Cherie Blair paid a private visit to an art gallery this week to be reminded of what she looked like in the nude more than 30 years ago. There, hanging on the wall, is an artist's sketch of her naked form on fading brown paper, and a painting based on the sketch.
The painting, Striding Nude, Blue Dress, by Euan Uglow was scheduled to go on public display in 2006 but was withdrawn at the last minute. It is now on display and listed for sale at a Mayfair art gallery in London, with a price tag of £600,000.
The sketch, which is also on show at the Browse & Darby gallery, has already been sold for £4,000. The Blairs are speculated to have bought the sketch, but the gallery is keeping mum.
"It's the policy of the gallery that we keep our buyers' names secret. A lot of them don't want their names to be revealed," the gallery owner, Charles Bradstock, said.
"There has been a very good reaction to both works," he added. "We had a packed private viewing. Cherie Blair came before the private viewing to see them. She was interested, because she had never seen them before. They brought back memories. Her husband wasn't with her." Uglow, who died in 2000 aged 68, was noted for his slow, methodical way of working, which involved taking dozens of measurements of his subjects.
He specified that the drawing and painting should not go on public show while Tony Blair was prime minister.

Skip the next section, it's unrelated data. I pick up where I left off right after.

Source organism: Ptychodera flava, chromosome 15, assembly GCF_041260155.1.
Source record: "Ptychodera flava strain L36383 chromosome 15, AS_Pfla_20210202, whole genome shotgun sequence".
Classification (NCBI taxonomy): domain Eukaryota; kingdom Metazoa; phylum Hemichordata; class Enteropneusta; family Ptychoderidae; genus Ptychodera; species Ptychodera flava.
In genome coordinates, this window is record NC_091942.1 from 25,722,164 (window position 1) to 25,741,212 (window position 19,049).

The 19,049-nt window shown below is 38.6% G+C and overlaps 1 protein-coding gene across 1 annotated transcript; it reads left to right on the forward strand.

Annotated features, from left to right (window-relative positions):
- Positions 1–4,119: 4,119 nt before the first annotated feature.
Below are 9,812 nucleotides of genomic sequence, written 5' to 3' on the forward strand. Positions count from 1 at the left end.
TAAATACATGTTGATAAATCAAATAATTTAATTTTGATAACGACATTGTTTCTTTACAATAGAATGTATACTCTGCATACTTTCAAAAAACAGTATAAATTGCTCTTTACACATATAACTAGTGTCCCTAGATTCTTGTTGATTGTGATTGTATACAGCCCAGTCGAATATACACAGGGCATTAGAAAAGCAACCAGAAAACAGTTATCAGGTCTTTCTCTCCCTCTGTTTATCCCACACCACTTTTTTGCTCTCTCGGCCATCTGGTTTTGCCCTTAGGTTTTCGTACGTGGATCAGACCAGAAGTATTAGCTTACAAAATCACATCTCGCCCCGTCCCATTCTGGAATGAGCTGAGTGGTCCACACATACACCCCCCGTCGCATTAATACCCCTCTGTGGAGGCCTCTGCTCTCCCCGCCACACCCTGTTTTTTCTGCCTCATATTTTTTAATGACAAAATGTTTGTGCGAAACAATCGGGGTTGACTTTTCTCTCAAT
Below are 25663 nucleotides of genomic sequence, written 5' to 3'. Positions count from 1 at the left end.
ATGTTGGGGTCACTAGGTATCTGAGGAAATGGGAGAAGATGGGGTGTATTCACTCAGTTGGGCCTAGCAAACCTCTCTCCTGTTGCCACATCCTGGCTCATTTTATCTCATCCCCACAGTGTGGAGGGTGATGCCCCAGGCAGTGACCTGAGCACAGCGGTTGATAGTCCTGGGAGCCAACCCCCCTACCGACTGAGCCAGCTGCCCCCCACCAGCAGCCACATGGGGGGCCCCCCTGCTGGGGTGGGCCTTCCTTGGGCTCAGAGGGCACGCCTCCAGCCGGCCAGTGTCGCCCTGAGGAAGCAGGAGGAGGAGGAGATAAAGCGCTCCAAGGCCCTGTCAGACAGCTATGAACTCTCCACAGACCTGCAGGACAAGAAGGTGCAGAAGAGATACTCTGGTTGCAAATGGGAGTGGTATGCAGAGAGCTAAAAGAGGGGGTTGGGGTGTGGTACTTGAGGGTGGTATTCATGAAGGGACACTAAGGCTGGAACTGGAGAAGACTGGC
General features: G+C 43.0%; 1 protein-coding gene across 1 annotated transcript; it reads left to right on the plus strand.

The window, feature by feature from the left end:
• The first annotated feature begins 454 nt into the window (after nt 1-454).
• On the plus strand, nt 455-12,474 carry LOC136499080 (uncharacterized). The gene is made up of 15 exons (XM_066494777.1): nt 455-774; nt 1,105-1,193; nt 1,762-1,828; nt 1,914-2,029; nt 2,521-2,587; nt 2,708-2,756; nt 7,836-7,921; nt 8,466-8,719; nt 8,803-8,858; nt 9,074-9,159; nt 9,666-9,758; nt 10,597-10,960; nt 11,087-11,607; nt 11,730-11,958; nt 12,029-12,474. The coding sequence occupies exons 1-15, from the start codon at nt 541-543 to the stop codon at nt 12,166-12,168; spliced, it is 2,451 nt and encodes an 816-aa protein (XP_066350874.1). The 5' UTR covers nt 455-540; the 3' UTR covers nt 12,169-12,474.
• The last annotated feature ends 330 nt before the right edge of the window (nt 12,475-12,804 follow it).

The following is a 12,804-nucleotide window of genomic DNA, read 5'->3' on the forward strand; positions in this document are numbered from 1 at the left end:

Cherie Booth met Uglow through the future lord chancellor Derry Irvine, who was head of the chambers where she and Tony Blair received their barrister training. The Blairs' oldest child is named Euan.
The drawing dates from 1972, when its subject was aged 22. It was made soon after she had graduated from the LSE and depicts a young woman's naked body, although Uglow did not sketch the subject's head.
The proof that Cherie Booth was the model is that her name is written alongside the drawing, with what was then her London home telephone number.
Uglow used the sketch as the basis for his Striding Nude, Blue Dress. He added a short blue dress to the work that was unfastened all the way down the front and also placed a different model's head on the body.
"The problem was that Cherie was a struggling lawyer at the time and Uglow was a famously slow painter," Mr Bradstock said. "She couldn't spare enough time for him to complete the painting, so he used another model."
Several buyers had shown an interest in the painting, he said, but in these straitened times they were thinking the purchase over before committing themselves.
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